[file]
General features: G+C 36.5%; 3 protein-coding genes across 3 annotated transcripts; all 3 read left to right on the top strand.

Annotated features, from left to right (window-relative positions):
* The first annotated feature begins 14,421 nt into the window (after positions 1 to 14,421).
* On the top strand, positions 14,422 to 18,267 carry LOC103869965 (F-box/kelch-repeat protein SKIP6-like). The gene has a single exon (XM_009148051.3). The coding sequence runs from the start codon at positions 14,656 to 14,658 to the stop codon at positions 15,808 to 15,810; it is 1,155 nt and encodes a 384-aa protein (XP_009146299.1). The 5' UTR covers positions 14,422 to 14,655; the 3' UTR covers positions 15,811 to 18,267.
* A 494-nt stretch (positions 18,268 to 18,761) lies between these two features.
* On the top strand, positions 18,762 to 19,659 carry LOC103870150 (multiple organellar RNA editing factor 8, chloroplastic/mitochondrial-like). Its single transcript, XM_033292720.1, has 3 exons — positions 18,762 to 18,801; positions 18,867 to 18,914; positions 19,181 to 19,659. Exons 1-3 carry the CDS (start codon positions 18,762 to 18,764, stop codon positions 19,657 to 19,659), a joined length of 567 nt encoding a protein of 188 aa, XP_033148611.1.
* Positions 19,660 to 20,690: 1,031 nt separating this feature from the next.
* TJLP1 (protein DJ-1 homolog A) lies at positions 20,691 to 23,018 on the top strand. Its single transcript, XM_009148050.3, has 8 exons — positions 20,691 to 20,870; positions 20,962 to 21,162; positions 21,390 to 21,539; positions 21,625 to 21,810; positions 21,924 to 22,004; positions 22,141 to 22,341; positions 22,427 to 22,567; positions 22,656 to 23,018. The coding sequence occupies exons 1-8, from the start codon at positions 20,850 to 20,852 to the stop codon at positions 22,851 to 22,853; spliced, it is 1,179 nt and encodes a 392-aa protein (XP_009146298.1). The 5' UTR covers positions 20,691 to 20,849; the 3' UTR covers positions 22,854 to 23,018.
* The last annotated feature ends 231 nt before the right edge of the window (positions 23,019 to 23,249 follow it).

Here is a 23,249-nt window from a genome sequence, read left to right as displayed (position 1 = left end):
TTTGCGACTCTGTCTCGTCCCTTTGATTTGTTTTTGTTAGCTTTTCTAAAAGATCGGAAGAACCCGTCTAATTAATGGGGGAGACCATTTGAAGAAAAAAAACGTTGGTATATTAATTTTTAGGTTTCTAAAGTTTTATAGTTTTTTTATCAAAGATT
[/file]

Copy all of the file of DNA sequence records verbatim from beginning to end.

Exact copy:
General features: G+C 36.5%; 3 protein-coding genes across 3 annotated transcripts; all 3 read left to right on the top strand.

Annotated features, from left to right (window-relative positions):
* The first annotated feature begins 14,421 nt into the window (after positions 1 to 14,421).
* On the top strand, positions 14,422 to 18,267 carry LOC103869965 (F-box/kelch-repeat protein SKIP6-like). The gene has a single exon (XM_009148051.3). The coding sequence runs from the start codon at positions 14,656 to 14,658 to the stop codon at positions 15,808 to 15,810; it is 1,155 nt and encodes a 384-aa protein (XP_009146299.1). The 5' UTR covers positions 14,422 to 14,655; the 3' UTR covers positions 15,811 to 18,267.
* A 494-nt stretch (positions 18,268 to 18,761) lies between these two features.
* On the top strand, positions 18,762 to 19,659 carry LOC103870150 (multiple organellar RNA editing factor 8, chloroplastic/mitochondrial-like). Its single transcript, XM_033292720.1, has 3 exons — positions 18,762 to 18,801; positions 18,867 to 18,914; positions 19,181 to 19,659. Exons 1-3 carry the CDS (start codon positions 18,762 to 18,764, stop codon positions 19,657 to 19,659), a joined length of 567 nt encoding a protein of 188 aa, XP_033148611.1.
* Positions 19,660 to 20,690: 1,031 nt separating this feature from the next.
* TJLP1 (protein DJ-1 homolog A) lies at positions 20,691 to 23,018 on the top strand. Its single transcript, XM_009148050.3, has 8 exons — positions 20,691 to 20,870; positions 20,962 to 21,162; positions 21,390 to 21,539; positions 21,625 to 21,810; positions 21,924 to 22,004; positions 22,141 to 22,341; positions 22,427 to 22,567; positions 22,656 to 23,018. The coding sequence occupies exons 1-8, from the start codon at positions 20,850 to 20,852 to the stop codon at positions 22,851 to 22,853; spliced, it is 1,179 nt and encodes a 392-aa protein (XP_009146298.1). The 5' UTR covers positions 20,691 to 20,849; the 3' UTR covers positions 22,854 to 23,018.
* The last annotated feature ends 231 nt before the right edge of the window (positions 23,019 to 23,249 follow it).

Here is a 23,249-nt window from a genome sequence, read left to right as displayed (position 1 = left end):
TTTGCGACTCTGTCTCGTCCCTTTGATTTGTTTTTGTTAGCTTTTCTAAAAGATCGGAAGAACCCGTCTAATTAATGGGGGAGACCATTTGAAGAAAAAAAACGTTGGTATATTAATTTTTAGGTTTCTAAAGTTTTATAGTTTTTTTATCAAAGATT